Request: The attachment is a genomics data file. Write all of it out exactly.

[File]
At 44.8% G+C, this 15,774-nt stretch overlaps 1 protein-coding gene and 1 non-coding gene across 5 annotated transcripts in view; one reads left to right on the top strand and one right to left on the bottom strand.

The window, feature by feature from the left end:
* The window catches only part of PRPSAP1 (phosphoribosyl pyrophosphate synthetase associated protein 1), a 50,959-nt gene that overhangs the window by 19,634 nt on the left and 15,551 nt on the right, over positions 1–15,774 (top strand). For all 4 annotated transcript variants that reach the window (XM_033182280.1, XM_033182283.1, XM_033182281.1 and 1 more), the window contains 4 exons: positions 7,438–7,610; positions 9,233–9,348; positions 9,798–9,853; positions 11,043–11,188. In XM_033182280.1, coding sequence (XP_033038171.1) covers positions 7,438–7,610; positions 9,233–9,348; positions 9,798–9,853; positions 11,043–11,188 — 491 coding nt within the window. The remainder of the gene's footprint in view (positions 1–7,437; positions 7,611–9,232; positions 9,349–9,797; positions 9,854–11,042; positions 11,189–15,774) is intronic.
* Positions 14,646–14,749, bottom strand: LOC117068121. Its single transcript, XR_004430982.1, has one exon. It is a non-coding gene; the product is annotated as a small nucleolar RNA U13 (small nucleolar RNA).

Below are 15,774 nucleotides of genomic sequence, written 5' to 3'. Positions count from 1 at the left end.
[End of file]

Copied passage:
At 44.8% G+C, this 15,774-nt stretch overlaps 1 protein-coding gene and 1 non-coding gene across 5 annotated transcripts in view; one reads left to right on the top strand and one right to left on the bottom strand.

The window, feature by feature from the left end:
* The window catches only part of PRPSAP1 (phosphoribosyl pyrophosphate synthetase associated protein 1), a 50,959-nt gene that overhangs the window by 19,634 nt on the left and 15,551 nt on the right, over positions 1–15,774 (top strand). For all 4 annotated transcript variants that reach the window (XM_033182280.1, XM_033182283.1, XM_033182281.1 and 1 more), the window contains 4 exons: positions 7,438–7,610; positions 9,233–9,348; positions 9,798–9,853; positions 11,043–11,188. In XM_033182280.1, coding sequence (XP_033038171.1) covers positions 7,438–7,610; positions 9,233–9,348; positions 9,798–9,853; positions 11,043–11,188 — 491 coding nt within the window. The remainder of the gene's footprint in view (positions 1–7,437; positions 7,611–9,232; positions 9,349–9,797; positions 9,854–11,042; positions 11,189–15,774) is intronic.
* Positions 14,646–14,749, bottom strand: LOC117068121. Its single transcript, XR_004430982.1, has one exon. It is a non-coding gene; the product is annotated as a small nucleolar RNA U13 (small nucleolar RNA).

Below are 15,774 nucleotides of genomic sequence, written 5' to 3'. Positions count from 1 at the left end.